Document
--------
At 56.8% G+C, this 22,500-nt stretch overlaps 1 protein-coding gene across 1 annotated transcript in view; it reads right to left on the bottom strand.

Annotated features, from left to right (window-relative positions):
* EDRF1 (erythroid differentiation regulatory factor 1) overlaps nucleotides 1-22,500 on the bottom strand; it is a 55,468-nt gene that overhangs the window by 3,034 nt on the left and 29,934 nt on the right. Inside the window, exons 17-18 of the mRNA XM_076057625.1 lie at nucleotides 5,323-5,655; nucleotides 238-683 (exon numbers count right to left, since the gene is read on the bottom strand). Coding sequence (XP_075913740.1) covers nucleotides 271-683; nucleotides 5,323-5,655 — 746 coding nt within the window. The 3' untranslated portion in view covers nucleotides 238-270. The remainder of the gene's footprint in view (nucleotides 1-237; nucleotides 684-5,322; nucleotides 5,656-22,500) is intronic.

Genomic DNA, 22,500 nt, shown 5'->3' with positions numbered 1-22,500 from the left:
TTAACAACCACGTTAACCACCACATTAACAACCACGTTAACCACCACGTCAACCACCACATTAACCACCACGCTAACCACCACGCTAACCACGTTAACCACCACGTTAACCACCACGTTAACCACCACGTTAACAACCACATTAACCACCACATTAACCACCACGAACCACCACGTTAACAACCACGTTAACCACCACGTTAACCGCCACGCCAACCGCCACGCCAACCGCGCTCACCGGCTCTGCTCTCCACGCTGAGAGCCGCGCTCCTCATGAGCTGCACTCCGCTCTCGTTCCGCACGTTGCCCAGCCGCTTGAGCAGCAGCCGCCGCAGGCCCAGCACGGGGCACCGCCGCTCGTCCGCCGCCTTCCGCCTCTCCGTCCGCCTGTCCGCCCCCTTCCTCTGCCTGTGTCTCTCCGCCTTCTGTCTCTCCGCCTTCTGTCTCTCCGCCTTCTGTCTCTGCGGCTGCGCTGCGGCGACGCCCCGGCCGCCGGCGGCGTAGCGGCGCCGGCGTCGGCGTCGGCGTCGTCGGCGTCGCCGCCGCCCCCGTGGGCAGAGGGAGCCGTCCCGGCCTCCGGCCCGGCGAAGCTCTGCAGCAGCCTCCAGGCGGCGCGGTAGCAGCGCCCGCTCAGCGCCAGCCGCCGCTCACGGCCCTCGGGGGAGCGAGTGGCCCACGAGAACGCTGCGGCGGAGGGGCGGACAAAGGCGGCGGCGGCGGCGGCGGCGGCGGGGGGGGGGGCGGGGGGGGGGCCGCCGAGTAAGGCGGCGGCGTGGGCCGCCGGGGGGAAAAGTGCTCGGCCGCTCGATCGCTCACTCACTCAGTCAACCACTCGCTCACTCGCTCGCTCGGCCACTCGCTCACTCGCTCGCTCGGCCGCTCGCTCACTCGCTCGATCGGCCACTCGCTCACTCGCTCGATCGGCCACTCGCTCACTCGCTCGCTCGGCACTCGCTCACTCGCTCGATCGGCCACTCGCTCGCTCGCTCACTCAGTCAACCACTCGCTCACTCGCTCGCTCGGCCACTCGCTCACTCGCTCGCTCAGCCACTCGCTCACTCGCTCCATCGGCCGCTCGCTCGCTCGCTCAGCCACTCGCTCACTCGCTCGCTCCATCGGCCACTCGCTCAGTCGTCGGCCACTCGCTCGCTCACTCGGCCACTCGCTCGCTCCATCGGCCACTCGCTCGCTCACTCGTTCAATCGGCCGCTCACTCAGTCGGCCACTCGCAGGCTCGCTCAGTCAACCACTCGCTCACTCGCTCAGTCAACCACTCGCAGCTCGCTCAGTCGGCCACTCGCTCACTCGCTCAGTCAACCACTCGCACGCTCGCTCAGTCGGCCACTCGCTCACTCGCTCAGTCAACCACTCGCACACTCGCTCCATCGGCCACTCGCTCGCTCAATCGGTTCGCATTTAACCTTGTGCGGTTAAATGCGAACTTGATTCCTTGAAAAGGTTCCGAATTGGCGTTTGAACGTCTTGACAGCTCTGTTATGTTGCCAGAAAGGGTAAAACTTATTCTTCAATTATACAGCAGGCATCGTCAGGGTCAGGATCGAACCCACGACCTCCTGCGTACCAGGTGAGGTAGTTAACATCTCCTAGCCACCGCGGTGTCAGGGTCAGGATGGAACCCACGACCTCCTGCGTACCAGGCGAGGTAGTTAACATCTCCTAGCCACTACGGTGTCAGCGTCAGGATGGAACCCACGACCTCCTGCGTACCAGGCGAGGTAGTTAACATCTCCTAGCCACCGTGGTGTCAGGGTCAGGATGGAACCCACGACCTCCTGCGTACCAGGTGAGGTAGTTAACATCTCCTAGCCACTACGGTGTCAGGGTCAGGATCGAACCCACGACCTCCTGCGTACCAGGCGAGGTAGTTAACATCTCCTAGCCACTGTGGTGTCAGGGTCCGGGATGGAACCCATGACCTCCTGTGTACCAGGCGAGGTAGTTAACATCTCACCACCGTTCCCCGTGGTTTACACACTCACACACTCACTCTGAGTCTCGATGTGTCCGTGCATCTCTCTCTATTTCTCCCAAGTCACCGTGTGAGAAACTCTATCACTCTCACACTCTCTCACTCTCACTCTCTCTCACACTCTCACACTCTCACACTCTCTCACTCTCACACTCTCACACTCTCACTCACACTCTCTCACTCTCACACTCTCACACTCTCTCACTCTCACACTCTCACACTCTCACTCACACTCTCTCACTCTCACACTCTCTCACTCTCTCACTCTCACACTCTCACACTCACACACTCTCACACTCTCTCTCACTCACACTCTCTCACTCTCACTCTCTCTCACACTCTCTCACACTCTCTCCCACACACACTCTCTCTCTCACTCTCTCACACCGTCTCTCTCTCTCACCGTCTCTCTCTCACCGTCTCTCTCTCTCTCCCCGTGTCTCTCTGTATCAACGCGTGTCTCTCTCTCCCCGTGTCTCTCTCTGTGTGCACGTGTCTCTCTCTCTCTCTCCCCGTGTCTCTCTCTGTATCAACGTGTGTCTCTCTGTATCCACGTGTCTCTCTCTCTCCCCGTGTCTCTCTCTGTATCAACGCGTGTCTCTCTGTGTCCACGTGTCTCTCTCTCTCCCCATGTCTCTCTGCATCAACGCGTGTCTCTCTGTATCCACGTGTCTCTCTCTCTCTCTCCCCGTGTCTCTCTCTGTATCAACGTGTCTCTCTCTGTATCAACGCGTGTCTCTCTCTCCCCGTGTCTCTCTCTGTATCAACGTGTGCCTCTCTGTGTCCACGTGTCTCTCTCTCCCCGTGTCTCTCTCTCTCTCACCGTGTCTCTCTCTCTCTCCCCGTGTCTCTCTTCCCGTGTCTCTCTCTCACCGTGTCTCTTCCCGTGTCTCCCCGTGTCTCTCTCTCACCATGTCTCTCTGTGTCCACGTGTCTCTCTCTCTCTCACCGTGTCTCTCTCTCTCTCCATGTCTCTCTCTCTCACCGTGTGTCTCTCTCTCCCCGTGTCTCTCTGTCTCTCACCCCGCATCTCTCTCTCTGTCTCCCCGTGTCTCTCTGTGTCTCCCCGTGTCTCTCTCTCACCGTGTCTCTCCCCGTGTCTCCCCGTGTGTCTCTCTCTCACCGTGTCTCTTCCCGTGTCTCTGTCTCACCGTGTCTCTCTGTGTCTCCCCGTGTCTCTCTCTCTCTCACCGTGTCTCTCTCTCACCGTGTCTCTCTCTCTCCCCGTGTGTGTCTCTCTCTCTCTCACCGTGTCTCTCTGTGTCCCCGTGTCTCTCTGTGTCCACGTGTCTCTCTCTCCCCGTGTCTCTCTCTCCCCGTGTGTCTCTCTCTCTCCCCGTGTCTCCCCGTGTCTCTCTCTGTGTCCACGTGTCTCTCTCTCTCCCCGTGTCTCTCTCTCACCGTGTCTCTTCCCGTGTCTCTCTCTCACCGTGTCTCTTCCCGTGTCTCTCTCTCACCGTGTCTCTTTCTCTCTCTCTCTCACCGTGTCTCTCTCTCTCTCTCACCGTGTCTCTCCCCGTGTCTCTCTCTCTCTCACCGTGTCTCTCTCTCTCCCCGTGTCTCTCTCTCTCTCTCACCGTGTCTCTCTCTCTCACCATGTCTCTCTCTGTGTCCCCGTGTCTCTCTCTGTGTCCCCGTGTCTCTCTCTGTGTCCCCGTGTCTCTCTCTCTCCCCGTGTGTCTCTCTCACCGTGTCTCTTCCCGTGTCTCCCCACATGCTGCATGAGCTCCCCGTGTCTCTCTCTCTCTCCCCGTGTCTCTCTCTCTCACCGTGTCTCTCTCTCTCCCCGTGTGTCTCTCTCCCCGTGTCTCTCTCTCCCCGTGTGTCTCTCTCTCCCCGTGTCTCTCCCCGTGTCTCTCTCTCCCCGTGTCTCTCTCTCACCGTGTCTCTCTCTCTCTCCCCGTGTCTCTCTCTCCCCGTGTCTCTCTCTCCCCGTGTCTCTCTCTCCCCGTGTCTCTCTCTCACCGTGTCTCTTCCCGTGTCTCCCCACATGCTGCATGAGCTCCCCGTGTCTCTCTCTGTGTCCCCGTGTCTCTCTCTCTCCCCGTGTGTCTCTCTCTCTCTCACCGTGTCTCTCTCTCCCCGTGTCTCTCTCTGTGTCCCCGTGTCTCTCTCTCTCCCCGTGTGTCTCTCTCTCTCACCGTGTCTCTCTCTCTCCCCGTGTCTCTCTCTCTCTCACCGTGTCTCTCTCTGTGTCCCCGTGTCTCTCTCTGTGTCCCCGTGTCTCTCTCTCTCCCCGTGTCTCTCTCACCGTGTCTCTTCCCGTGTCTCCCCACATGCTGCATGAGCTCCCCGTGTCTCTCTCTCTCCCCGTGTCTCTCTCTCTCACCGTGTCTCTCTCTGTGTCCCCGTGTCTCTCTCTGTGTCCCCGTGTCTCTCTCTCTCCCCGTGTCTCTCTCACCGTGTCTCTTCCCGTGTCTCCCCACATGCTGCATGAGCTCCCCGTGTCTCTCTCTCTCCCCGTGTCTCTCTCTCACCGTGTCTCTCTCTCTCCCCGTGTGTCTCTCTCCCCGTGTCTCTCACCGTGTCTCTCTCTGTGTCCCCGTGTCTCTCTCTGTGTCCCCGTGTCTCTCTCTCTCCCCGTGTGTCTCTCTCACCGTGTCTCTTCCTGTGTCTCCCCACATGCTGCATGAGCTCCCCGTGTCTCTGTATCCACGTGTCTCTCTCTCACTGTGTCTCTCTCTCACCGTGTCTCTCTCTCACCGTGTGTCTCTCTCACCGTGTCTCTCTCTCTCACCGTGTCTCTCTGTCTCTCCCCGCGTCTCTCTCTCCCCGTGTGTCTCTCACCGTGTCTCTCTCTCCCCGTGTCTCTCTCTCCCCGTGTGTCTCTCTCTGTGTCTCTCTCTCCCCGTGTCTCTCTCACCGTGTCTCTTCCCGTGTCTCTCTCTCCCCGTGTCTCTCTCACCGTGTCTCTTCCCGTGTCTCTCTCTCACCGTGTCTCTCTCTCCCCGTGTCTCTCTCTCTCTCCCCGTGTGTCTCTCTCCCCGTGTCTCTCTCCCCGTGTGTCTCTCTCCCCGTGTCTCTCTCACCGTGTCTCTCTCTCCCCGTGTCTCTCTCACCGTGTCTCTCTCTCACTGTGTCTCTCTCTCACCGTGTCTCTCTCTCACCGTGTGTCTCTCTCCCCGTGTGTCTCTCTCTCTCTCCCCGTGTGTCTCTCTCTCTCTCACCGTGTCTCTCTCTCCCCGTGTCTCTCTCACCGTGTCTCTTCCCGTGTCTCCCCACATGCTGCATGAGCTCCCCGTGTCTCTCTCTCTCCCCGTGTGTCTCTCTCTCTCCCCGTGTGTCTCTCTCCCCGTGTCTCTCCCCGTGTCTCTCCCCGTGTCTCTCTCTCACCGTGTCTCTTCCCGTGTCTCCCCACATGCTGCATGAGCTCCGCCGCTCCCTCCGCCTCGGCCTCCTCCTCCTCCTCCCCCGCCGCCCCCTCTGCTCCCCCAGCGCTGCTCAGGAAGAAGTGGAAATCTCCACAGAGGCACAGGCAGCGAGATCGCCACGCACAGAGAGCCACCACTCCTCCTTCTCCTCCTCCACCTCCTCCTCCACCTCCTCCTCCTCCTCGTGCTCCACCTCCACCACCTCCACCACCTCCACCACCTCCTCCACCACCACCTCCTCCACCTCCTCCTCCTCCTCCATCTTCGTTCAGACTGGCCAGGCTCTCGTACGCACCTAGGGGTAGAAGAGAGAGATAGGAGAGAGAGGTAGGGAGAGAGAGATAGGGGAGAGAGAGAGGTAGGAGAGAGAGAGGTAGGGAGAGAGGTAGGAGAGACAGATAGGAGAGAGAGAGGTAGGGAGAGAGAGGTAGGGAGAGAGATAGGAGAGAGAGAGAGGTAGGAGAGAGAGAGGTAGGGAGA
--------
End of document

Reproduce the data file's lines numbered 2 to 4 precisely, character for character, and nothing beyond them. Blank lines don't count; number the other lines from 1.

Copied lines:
Annotated features, from left to right (window-relative positions):
* EDRF1 (erythroid differentiation regulatory factor 1) overlaps nucleotides 1-22,500 on the bottom strand; it is a 55,468-nt gene that overhangs the window by 3,034 nt on the left and 29,934 nt on the right. Inside the window, exons 17-18 of the mRNA XM_076057625.1 lie at nucleotides 5,323-5,655; nucleotides 238-683 (exon numbers count right to left, since the gene is read on the bottom strand). Coding sequence (XP_075913740.1) covers nucleotides 271-683; nucleotides 5,323-5,655 — 746 coding nt within the window. The 3' untranslated portion in view covers nucleotides 238-270. The remainder of the gene's footprint in view (nucleotides 1-237; nucleotides 684-5,322; nucleotides 5,656-22,500) is intronic.

Genomic DNA, 22,500 nt, shown 5'->3' with positions numbered 1-22,500 from the left: